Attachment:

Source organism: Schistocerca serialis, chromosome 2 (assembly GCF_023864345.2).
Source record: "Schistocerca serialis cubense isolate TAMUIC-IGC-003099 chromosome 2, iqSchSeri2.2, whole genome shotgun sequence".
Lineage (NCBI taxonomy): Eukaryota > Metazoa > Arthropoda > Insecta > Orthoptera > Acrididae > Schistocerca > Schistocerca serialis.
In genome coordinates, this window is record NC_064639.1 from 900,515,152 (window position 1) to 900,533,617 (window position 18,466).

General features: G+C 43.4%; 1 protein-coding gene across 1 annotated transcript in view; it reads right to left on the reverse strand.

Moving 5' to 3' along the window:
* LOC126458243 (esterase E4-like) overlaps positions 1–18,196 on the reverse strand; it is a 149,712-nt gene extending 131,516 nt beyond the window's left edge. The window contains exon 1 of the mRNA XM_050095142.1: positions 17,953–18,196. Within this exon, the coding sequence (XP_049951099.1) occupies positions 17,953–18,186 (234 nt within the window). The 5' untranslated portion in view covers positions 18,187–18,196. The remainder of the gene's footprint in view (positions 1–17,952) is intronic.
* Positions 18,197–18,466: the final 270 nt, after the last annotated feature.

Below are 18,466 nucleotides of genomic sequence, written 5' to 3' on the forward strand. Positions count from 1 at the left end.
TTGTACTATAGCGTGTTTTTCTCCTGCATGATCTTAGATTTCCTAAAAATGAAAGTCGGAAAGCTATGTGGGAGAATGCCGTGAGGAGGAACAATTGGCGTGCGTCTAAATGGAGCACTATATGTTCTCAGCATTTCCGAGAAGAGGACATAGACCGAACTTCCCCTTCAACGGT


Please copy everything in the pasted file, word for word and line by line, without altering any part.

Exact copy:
Source organism: Schistocerca serialis, chromosome 2 (assembly GCF_023864345.2).
Source record: "Schistocerca serialis cubense isolate TAMUIC-IGC-003099 chromosome 2, iqSchSeri2.2, whole genome shotgun sequence".
Lineage (NCBI taxonomy): Eukaryota > Metazoa > Arthropoda > Insecta > Orthoptera > Acrididae > Schistocerca > Schistocerca serialis.
In genome coordinates, this window is record NC_064639.1 from 900,515,152 (window position 1) to 900,533,617 (window position 18,466).

General features: G+C 43.4%; 1 protein-coding gene across 1 annotated transcript in view; it reads right to left on the reverse strand.

Moving 5' to 3' along the window:
* LOC126458243 (esterase E4-like) overlaps positions 1–18,196 on the reverse strand; it is a 149,712-nt gene extending 131,516 nt beyond the window's left edge. The window contains exon 1 of the mRNA XM_050095142.1: positions 17,953–18,196. Within this exon, the coding sequence (XP_049951099.1) occupies positions 17,953–18,186 (234 nt within the window). The 5' untranslated portion in view covers positions 18,187–18,196. The remainder of the gene's footprint in view (positions 1–17,952) is intronic.
* Positions 18,197–18,466: the final 270 nt, after the last annotated feature.

Below are 18,466 nucleotides of genomic sequence, written 5' to 3' on the forward strand. Positions count from 1 at the left end.
TTGTACTATAGCGTGTTTTTCTCCTGCATGATCTTAGATTTCCTAAAAATGAAAGTCGGAAAGCTATGTGGGAGAATGCCGTGAGGAGGAACAATTGGCGTGCGTCTAAATGGAGCACTATATGTTCTCAGCATTTCCGAGAAGAGGACATAGACCGAACTTCCCCTTCAACGGT